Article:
Herald JournalHerald Journal, May 24, 2004

HLWW hires new elementary principal for Winsted, Waverly

By Lynda Jensen

Becky Gerdes of the Maple River School District was officially chosen to succeed outgoing Elementary Principal Julie Millerbernd by the Howard Lake-Waverly-Winsted School Board last Monday.

Gerdes is currently the elementary principal and curriculum director at Maple River, which is a district that represents four towns about 20 miles south of Mankato on Highway 22.

“I’m very excited about joining a district that is a School of Excellence,” she said, referring to the award given to both Winsted and Howard Lake elementaries last year.

In fact, that is what caught Gerdes’ eye, she said. “It is really healthy for a school,” she added, noting that the process for becoming a School of Excellence is one that requires vision and goal setting.

Maple River includes Mapleton, Minnesota Lake, Good Thunder, and Amboy. The district is named for a river that goes through all four communities, she said.

Gerdes is particularly interested in keeping a strong reading program, as well as character education – being respectful, responsible, and making good choices, she said.

She is president of the Southwest Principals’ Division for the Minnesota Elementary Principals Association.

Gerdes earned her masters degree and specialist degree at Minnesota State University of Mankato. She has past experience teaching fourth and fifth grades.

Nevertheless, the process to hire Gerdes wasn’t necessarily a smooth one at the board meeting.

Five board members spent a good deal of time questioning two other board members, Tom Hammer and Dan Schaible, because the latter were part of the committee that recommended hiring Gerdes.

The remaining five – Chairman John Lideen, Charles Weber, Al Doering, Lori Custer, and Charlie Borrell – found themselves asked to hire Gerdes without any specific information about her, even without a resume in their packets.

However, all but two were able to personally meet Gerdes the week before.

Borrell noted that some on the board knew, while others were “left in the dark.”

Lideen expressed strong misgivings about hiring Gerdes without having a copy of her contract to review first. He suggested a 20-minute recess to review the contract.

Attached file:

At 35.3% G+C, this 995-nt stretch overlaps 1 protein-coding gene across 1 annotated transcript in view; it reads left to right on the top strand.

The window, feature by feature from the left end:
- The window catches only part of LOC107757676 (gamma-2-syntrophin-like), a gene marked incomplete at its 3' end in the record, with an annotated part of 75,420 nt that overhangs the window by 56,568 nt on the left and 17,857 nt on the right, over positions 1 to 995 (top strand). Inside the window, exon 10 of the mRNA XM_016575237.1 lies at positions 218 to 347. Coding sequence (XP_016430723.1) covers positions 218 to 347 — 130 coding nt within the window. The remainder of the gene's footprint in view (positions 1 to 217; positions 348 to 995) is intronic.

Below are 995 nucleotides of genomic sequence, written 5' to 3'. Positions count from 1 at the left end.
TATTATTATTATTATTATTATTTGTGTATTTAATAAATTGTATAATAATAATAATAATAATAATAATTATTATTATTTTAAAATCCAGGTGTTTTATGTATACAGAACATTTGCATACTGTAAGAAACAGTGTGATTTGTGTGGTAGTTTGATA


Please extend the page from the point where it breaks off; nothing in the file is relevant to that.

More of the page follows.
“A committee recomendation should come with substantial documentation and information,” Lideen said.

Board Member Al Doering pointed out that Gerdes was the committee’s third choice and wanted to know why the others were not hired.

“What were the reasons she wasn’t number one or two?” Doering asked.

Schaible noted that the first two were not interested in coming to the area. “She is well qualified,” he said of Gerdes.

Schaible also noted that of the top six candidates, five were excellent choices, and that any of them would have made good principals.

Following extensive questioning, the board decided to approve the contract.

Metcalf resigns as drama director

With regret, the board also accepted the resignation of long-time drama director Dave Metcalf.

Metcalf has been teaching drama for 33 years, and ended his service with a strongly worded letter:

“To the administration and school board of ISD 2687:

“I am deeply saddened that the drama program seems to have degenerated in importance and value to the point where other more important programs have gained priority over the only ‘correct’ space we have in which to rehearse and perform.

“Ongoing venue conflicts have repeatedly pushed drama out of the auditorium, leaving us to do make shift rehearsals in whatever improvised space we could acquire on our own – at whatever inconvenience and disruption.

“I know that there are multiple occasions when the auditorium is required, or at least desirable for use by others; I have tried to be flexible and accommodating wherever possible.

“Nevertheless, more and more frequently, we find ourselves with no appropriate space in which to practice, build scenery in a timely fashion – and now, even to perform.

“On a larger scale, this seems symptomatic of an erosion of drama’s significance as a respected and educationally successful program.

“Over the past 33 years, students, parents, assorted adults and I have worked extremely hard to earn that respect and success on a statewide scale.

“It would seem however, that continued success may have jaded the local perception of our program’s value.